The promotion of drones helps the city of Houston transition to becoming the energy 2.0 capital of the world, says this expert. Photo courtesy

The state of Texas, as well as the rest of the nation, has been intensely impacted by the effects of climate change as well as aging utility infrastructure. Innovative drone technologies help address the pressing inspection and mapping needs of utilities and other critical infrastructure across the country, primarily bridges and roads, railways, pipelines, and powerplants.

There is a significant need for high-precision inspection services in today's market. Additional work will result if the proposed infrastructure bill passes. The bill has $73 billion earmarked toward modernizing the nation's electricity grid. Drone —or UAS (unmanned aerial systems)— technological advances, including thermal imaging, LiDAR (light detection and ranging), IRR (infrared radiation and remote sensing), and AI/ML (artificial intelligence/machine learning) are applied toward determining and predicting trends and are instrumental toward making our country safer.

"The newest advances in drone technology are not so much in the drones themselves, but rather, in the sensors and cameras, such as thermal cameras. Technologies such as LiDAR are now more cost-effective. The newer sensors permit the drones to operate in tighter spaces and cover more acreage in less time, with higher accuracy and fidelity", according to Will Paden, president of Soaring Eagle Technologies, a Houston-based tech-enabled imaging company servicing utility and energy companies.

Paden anticipates growth in the use of the technology for critical infrastructure including utilities, pipelines, power plants, bridges, buildings, railways, and more, for routine and post-storm inspections

"[Soaring Eagle's] ability to harness UAS technology to efficiently retrieve field data across our 8,000+ square mile area is unprecedented. Coupling this data with post-processing methods such as asset digitization unlocked a plethora of opportunities to visualize system resources and further analyze the surrounding terrain and environment," says Paige Richardson, GIS specialist with Navopache Electric Cooperative. "Our engineering and operations departments now have the ability to view 3D substation models, abstract high-resolution digital evaluation models, and apply these newfound resources as they work on future construction projects."

The promotion of drones helps the city of Houston transition to becoming the energy 2.0 capital of the world. The UAS (unmanned aerial systems) technology offers an environmentally cleaner option for routine and post-storm inspections, replacing the use of fossil fuels consumed by helicopters. The use of drones versus traditional inspection systems is significantly safer, more efficient and accurate than traditional alternatives such as scaffolding or bucket trucks. Mapping and inspection work can be done at much lower costs than with manned aircraft operations. These are highly technical flights, where the focus on safety and experience flying both manned and unmanned aircraft, is paramount.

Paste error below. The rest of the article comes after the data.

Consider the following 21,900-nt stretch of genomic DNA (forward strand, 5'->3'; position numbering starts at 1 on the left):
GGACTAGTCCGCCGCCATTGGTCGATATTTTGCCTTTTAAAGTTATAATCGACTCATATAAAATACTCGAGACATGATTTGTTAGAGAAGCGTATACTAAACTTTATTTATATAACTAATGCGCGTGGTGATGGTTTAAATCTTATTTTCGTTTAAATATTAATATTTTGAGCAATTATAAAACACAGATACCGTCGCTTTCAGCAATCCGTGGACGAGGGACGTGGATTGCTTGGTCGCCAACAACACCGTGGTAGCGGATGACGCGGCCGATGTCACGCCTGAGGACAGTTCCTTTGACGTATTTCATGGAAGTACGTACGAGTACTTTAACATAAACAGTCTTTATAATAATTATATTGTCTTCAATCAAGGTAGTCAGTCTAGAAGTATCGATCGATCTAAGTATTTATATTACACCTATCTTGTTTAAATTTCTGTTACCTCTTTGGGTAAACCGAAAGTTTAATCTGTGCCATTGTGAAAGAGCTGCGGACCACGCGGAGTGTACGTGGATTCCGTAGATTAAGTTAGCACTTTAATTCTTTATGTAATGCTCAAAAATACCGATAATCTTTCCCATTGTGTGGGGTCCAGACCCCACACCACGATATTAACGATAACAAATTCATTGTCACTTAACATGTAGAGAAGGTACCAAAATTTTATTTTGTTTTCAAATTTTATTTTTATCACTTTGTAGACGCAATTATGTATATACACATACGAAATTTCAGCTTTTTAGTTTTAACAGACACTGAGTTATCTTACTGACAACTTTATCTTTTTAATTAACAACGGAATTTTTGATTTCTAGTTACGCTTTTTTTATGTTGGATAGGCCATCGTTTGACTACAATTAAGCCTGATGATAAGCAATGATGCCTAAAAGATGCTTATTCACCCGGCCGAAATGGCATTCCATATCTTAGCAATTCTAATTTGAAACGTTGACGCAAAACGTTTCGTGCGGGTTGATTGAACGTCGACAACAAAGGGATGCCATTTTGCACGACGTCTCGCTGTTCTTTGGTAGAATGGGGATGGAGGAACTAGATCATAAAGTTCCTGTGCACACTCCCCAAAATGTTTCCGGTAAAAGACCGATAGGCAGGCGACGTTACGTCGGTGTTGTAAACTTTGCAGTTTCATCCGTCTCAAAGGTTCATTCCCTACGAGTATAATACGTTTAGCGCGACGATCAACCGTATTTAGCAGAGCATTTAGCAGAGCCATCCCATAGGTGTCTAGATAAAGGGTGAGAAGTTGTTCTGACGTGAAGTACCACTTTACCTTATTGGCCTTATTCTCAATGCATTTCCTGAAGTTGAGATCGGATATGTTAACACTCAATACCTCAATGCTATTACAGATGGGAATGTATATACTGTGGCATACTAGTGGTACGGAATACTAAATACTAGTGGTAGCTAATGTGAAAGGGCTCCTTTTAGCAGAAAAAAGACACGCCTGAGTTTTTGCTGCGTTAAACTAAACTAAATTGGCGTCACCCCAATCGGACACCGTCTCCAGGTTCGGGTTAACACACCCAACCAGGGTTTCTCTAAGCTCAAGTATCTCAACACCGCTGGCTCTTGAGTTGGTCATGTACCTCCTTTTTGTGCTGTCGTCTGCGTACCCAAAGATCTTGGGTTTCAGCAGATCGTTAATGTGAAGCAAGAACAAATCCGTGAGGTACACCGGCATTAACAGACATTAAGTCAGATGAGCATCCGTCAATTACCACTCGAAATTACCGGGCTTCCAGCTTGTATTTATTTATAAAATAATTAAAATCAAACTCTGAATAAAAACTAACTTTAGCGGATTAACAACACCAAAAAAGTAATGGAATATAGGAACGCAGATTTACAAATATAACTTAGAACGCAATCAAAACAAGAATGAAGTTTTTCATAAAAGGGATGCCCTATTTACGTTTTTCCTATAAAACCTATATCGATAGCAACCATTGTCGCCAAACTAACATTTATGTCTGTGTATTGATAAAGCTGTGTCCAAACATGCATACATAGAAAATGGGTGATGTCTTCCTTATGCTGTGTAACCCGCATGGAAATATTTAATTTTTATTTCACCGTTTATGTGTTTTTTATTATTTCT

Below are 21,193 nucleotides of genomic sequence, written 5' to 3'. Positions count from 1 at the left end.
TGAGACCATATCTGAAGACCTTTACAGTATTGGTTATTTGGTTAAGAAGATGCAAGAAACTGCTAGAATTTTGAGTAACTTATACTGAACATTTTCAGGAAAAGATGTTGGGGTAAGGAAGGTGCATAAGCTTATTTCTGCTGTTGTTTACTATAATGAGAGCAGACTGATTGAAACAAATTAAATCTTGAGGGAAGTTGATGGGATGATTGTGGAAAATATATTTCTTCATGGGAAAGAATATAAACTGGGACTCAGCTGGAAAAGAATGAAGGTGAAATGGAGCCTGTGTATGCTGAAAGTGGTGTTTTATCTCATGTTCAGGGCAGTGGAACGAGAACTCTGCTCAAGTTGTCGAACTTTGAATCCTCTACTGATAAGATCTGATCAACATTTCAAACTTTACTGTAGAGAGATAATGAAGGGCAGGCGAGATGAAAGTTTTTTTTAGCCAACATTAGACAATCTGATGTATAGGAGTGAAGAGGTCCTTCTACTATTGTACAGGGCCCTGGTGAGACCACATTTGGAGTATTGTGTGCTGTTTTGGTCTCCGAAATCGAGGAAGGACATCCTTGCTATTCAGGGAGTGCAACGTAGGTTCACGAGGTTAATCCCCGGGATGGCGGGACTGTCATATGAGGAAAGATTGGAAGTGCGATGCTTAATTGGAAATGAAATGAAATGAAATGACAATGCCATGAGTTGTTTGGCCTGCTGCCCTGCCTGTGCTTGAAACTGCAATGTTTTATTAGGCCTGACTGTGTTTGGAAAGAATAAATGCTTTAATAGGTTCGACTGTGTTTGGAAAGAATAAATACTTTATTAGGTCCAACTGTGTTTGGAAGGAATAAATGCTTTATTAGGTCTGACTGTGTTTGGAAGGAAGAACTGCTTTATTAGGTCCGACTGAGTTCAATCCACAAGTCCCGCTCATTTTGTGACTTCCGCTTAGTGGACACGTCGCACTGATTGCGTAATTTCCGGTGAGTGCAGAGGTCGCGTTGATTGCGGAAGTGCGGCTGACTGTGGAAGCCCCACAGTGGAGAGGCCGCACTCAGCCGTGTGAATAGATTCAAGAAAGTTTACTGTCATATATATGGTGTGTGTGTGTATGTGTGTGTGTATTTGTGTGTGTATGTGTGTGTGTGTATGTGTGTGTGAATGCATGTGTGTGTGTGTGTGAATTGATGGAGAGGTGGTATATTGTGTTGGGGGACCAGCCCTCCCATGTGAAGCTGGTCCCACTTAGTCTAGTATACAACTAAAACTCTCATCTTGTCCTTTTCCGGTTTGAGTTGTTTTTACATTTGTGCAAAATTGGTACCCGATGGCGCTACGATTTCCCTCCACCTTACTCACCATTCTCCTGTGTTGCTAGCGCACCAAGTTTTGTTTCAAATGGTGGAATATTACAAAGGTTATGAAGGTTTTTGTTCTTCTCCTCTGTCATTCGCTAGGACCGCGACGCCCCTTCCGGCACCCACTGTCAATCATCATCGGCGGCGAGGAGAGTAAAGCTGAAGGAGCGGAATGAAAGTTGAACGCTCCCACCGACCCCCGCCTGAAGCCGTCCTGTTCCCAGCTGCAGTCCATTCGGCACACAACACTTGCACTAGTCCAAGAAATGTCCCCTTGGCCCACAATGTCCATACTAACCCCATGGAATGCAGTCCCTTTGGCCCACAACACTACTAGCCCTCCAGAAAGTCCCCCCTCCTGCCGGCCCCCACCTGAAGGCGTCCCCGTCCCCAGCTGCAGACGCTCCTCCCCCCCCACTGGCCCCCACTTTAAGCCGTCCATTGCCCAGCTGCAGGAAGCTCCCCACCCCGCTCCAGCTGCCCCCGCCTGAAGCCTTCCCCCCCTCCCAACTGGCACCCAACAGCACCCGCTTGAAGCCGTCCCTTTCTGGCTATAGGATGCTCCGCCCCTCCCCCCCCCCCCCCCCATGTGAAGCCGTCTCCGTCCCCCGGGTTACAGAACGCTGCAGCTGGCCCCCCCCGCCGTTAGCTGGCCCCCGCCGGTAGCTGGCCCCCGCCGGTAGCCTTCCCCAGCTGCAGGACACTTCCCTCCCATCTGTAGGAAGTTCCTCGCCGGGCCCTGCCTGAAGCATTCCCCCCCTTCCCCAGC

There is much work ahead in high-tech drone technology services, especially for companies vetted by the FAA with high safety standards. According to one study, the overall drone inspection & monitoring market is projected to grow from USD 9.1 billion in 2021 to USD 33.6 billion by 2030, at a CAGR of 15.7 percent from 2021 to 2030. North America is estimated to account for the largest share of the drone inspection & monitoring market from 2021 to 2030.

Paden predicts the use of machine learning/artificial intelligence (ML/AI) and data automation will continue to improve over the next 3-5 years, as more data is collected and analyzed and the technology is a applied to "teach it" to detect patterns and anomalies. He anticipates ML/AI will filter out the amount of data the end users will need to view to make decisions saving time and money for the end users.

Learn more at the Energy Drone & Robotics Summit taking place in The Woodlands on October 25 through October 27.

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Alex Danielides is head of business development for Houston-based Iapetus Holdings, a privately held, minority and veteran-owned portfolio of energy and utility services businesses. One of the companies is Soaring Eagle Technologies.